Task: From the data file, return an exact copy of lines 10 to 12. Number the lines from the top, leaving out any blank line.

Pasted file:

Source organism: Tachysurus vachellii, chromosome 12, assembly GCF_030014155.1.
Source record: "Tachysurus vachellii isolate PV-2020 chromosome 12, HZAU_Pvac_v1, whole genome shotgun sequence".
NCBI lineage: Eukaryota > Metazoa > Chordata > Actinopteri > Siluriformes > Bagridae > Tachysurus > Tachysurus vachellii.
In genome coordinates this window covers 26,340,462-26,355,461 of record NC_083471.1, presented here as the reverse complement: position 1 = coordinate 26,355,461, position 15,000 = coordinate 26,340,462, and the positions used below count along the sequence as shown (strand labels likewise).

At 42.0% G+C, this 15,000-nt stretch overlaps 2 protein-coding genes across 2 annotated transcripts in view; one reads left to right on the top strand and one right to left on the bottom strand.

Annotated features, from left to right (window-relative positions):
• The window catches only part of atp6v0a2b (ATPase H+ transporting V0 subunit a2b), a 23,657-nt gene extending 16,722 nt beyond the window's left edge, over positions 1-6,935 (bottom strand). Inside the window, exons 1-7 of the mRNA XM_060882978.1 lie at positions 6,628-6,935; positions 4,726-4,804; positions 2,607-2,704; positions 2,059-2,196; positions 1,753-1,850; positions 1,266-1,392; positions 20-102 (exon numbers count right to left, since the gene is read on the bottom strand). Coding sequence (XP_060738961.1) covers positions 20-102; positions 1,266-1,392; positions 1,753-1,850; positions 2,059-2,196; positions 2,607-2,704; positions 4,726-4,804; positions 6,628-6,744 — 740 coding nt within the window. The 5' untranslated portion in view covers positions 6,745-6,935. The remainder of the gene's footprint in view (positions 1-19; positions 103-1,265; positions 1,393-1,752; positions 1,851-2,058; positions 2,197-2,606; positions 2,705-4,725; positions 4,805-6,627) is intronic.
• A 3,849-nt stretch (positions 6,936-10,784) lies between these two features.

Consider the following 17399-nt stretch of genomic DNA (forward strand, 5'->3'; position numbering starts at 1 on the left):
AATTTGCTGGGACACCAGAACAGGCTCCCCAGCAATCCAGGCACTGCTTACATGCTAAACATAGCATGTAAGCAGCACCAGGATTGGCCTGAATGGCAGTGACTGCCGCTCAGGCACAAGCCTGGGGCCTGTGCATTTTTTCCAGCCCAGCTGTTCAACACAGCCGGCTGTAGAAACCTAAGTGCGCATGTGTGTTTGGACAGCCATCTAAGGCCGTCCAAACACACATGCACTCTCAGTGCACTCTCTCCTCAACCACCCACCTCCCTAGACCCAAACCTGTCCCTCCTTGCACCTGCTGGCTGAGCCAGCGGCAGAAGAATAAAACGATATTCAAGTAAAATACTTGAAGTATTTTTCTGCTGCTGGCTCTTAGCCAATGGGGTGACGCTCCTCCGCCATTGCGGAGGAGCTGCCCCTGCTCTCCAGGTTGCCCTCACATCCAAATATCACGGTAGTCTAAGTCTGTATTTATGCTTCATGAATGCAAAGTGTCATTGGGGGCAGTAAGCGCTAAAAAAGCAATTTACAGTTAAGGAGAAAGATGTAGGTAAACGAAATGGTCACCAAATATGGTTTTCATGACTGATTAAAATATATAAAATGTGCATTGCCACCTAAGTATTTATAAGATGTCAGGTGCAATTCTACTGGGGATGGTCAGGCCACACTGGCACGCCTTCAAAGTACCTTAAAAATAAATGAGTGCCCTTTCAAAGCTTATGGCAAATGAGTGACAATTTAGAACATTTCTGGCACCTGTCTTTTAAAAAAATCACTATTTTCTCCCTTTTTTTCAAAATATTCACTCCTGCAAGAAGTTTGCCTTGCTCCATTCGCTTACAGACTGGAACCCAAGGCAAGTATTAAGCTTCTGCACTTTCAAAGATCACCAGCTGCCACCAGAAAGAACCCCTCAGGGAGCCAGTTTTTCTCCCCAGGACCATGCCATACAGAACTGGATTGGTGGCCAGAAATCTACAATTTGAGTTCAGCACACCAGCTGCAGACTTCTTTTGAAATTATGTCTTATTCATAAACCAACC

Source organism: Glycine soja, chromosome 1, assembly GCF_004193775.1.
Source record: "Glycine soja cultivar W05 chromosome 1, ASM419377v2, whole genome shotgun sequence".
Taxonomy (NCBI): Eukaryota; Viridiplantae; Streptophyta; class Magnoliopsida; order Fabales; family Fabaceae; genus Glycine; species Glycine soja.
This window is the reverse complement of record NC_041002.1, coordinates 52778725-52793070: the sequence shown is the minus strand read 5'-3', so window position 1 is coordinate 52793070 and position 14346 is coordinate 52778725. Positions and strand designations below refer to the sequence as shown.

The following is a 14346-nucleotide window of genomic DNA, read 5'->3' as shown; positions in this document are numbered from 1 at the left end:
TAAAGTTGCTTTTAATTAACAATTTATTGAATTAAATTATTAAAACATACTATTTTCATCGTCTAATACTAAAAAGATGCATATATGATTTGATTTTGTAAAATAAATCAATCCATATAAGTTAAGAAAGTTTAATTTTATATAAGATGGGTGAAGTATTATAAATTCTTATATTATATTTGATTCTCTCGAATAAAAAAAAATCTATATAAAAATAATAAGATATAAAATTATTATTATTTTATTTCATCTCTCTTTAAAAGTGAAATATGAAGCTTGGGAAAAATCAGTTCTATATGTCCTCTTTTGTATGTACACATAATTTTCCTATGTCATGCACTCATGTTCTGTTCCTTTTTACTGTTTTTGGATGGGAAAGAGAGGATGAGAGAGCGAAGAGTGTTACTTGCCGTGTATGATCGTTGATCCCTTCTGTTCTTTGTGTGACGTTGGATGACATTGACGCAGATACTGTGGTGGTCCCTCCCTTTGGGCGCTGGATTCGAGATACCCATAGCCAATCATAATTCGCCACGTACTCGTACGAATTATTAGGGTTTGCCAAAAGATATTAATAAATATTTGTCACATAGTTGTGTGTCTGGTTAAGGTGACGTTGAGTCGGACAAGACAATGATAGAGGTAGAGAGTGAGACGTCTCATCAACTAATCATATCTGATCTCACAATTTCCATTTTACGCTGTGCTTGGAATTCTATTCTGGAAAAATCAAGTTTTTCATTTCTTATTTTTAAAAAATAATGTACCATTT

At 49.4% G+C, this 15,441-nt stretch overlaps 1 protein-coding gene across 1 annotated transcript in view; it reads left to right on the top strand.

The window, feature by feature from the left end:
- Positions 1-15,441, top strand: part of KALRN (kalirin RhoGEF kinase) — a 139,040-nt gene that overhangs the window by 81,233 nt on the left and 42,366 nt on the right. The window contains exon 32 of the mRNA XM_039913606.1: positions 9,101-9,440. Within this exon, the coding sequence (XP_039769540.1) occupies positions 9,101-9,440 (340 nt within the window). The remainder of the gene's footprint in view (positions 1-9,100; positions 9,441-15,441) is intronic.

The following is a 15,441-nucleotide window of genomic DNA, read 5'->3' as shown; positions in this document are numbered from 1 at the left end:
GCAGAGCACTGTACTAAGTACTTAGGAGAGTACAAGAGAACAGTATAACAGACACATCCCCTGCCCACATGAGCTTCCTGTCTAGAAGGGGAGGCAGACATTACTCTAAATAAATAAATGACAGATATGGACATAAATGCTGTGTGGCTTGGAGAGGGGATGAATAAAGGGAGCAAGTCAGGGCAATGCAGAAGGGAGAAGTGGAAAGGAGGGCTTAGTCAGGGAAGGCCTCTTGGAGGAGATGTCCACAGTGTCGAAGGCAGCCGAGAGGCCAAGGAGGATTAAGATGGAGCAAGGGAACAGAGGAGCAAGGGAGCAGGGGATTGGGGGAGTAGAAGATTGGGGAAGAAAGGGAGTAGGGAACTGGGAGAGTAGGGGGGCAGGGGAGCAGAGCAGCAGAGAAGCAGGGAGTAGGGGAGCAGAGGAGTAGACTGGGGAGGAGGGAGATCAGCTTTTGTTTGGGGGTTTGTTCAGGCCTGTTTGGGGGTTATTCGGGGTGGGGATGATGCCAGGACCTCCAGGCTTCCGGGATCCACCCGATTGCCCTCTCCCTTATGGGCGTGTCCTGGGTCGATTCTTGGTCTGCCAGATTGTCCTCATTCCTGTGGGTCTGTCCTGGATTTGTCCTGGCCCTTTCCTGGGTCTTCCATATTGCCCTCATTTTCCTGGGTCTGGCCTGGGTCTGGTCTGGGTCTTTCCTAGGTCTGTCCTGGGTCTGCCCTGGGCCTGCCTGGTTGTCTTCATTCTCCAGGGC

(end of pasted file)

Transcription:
AATTTGCTGGGACACCAGAACAGGCTCCCCAGCAATCCAGGCACTGCTTACATGCTAAACATAGCATGTAAGCAGCACCAGGATTGGCCTGAATGGCAGTGACTGCCGCTCAGGCACAAGCCTGGGGCCTGTGCATTTTTTCCAGCCCAGCTGTTCAACACAGCCGGCTGTAGAAACCTAAGTGCGCATGTGTGTTTGGACAGCCATCTAAGGCCGTCCAAACACACATGCACTCTCAGTGCACTCTCTCCTCAACCACCCACCTCCCTAGACCCAAACCTGTCCCTCCTTGCACCTGCTGGCTGAGCCAGCGGCAGAAGAATAAAACGATATTCAAGTAAAATACTTGAAGTATTTTTCTGCTGCTGGCTCTTAGCCAATGGGGTGACGCTCCTCCGCCATTGCGGAGGAGCTGCCCCTGCTCTCCAGGTTGCCCTCACATCCAAATATCACGGTAGTCTAAGTCTGTATTTATGCTTCATGAATGCAAAGTGTCATTGGGGGCAGTAAGCGCTAAAAAAGCAATTTACAGTTAAGGAGAAAGATGTAGGTAAACGAAATGGTCACCAAATATGGTTTTCATGACTGATTAAAATATATAAAATGTGCATTGCCACCTAAGTATTTATAAGATGTCAGGTGCAATTCTACTGGGGATGGTCAGGCCACACTGGCACGCCTTCAAAGTACCTTAAAAATAAATGAGTGCCCTTTCAAAGCTTATGGCAAATGAGTGACAATTTAGAACATTTCTGGCACCTGTCTTTTAAAAAAATCACTATTTTCTCCCTTTTTTTCAAAATATTCACTCCTGCAAGAAGTTTGCCTTGCTCCATTCGCTTACAGACTGGAACCCAAGGCAAGTATTAAGCTTCTGCACTTTCAAAGATCACCAGCTGCCACCAGAAAGAACCCCTCAGGGAGCCAGTTTTTCTCCCCAGGACCATGCCATACAGAACTGGATTGGTGGCCAGAAATCTACAATTTGAGTTCAGCACACCAGCTGCAGACTTCTTTTGAAATTATGTCTTATTCATAAACCAACC

Source organism: Glycine soja, chromosome 1, assembly GCF_004193775.1.
Source record: "Glycine soja cultivar W05 chromosome 1, ASM419377v2, whole genome shotgun sequence".